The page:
Overweight children are far more likely to take prescription medications than children of a normal weight -- a trend that adds to already higher health-care costs for treating childhood obesity, according to new research from the University of Alberta.Let them take the drugs.
Researchers from the School of Public Health analyzed the medication use of more than 2,000 Canadian children through the 2007 to 2009 Canadian Health Measures Survey. They found that overweight and obese kids aged 12 to 19 years were 59 per cent more likely than their normal-weight peers to take prescription medication.
Co-author Christina Fung said prescription drug expenditures have doubled over the past decade and now account for 17 per cent of health-care costs in Canada -- the second highest after hospital expenses. Having a more complete picture helps governments and health-care providers direct spending more effectively, she said.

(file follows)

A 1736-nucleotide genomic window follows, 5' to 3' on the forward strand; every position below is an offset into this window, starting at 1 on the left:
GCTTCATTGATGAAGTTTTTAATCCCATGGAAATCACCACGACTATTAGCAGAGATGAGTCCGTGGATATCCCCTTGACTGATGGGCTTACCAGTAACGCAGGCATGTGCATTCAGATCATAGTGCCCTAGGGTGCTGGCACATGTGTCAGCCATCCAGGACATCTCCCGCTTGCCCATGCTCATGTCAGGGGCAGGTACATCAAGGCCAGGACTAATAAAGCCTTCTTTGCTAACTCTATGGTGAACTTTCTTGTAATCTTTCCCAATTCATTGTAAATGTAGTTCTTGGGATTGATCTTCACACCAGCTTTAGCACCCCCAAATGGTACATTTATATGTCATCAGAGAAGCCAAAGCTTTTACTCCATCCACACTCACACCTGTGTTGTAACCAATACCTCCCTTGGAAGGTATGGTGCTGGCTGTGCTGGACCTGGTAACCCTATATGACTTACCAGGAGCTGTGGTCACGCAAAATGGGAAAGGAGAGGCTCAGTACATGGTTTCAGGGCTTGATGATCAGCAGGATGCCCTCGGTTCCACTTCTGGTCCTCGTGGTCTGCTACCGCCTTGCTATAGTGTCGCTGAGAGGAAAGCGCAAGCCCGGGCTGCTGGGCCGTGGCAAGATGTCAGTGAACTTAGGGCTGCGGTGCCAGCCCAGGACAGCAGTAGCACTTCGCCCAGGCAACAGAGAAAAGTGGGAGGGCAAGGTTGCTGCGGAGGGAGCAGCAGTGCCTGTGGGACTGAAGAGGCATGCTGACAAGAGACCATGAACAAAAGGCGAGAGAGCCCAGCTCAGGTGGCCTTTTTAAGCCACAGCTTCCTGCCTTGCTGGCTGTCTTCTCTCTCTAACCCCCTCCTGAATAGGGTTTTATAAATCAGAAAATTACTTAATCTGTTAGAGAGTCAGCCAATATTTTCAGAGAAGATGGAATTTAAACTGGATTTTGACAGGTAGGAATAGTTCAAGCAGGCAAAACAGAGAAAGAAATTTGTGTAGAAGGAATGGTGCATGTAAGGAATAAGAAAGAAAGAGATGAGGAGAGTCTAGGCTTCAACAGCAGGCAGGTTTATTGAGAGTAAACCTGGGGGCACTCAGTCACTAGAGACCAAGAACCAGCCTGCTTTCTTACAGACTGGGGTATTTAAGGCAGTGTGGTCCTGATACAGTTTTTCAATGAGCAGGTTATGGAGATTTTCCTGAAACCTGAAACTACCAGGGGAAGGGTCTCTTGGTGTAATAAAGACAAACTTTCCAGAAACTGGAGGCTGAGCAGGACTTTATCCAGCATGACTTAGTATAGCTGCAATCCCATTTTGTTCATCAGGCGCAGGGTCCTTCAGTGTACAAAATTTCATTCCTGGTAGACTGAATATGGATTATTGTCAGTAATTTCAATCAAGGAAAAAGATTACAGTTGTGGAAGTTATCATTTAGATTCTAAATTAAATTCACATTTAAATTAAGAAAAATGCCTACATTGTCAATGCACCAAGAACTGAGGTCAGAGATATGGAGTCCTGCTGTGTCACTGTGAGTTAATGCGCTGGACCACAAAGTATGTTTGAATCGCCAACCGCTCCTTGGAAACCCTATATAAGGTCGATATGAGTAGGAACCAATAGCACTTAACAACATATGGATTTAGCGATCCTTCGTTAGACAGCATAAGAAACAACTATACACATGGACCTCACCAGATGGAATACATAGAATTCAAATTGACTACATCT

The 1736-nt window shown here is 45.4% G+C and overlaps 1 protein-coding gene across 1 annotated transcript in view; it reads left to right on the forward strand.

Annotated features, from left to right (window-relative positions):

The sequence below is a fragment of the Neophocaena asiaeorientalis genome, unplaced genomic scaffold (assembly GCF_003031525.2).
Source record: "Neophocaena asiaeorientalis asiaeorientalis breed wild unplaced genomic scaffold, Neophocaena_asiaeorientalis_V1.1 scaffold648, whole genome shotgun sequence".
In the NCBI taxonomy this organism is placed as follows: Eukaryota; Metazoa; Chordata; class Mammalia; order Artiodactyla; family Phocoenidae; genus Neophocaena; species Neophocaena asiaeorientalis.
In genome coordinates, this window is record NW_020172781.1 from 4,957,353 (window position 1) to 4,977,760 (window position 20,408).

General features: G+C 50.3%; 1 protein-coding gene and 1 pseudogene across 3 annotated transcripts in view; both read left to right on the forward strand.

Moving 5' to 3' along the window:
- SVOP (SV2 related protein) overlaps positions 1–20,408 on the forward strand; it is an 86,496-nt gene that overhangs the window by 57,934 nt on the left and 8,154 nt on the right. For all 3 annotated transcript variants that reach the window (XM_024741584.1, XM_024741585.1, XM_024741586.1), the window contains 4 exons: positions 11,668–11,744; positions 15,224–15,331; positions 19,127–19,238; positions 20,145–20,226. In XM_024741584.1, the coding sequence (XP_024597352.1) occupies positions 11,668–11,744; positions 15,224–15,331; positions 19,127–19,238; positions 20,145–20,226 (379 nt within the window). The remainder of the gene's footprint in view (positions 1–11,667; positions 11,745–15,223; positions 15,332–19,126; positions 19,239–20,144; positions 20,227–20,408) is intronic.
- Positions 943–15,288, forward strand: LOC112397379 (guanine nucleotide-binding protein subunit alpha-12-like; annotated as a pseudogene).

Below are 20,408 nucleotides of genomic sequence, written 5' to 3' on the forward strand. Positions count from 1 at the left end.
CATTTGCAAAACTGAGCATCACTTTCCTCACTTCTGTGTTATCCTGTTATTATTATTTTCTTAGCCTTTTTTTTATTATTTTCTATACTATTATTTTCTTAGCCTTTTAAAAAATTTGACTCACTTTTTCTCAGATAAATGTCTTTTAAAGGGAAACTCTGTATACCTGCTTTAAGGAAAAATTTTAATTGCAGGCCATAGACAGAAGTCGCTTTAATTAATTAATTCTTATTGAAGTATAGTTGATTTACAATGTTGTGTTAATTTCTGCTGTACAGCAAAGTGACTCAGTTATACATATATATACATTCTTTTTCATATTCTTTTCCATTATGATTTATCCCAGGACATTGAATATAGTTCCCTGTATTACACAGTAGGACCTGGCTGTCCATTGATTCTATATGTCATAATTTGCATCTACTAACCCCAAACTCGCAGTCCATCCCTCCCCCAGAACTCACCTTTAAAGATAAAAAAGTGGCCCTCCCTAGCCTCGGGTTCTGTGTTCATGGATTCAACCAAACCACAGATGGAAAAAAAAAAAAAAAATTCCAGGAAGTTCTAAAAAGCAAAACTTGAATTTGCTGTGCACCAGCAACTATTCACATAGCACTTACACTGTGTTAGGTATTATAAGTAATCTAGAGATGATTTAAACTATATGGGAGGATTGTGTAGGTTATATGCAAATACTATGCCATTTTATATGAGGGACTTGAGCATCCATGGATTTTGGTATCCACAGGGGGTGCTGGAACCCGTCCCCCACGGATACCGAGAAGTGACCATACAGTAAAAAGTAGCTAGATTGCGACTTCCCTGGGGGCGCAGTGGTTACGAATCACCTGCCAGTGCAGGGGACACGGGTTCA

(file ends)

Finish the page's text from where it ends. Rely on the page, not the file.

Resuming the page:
"Overweight and obese patients are more expensive to the health-care system in terms of using medication and prescription drugs," she said. "In Canada, we have a public health-care system, and this is an issue of accountability and where health-care dollars are spent, and when."
The study also showed that overweight and obese children were twice as likely to take medication for respiratory ailments such as asthma and allergies.
In fact, let them take all the drugs they want.
As long as they pay for it themselves, hey, have a ball.
And a pill, too, while you are at it.
Note that this is a result of nutritional child abuse.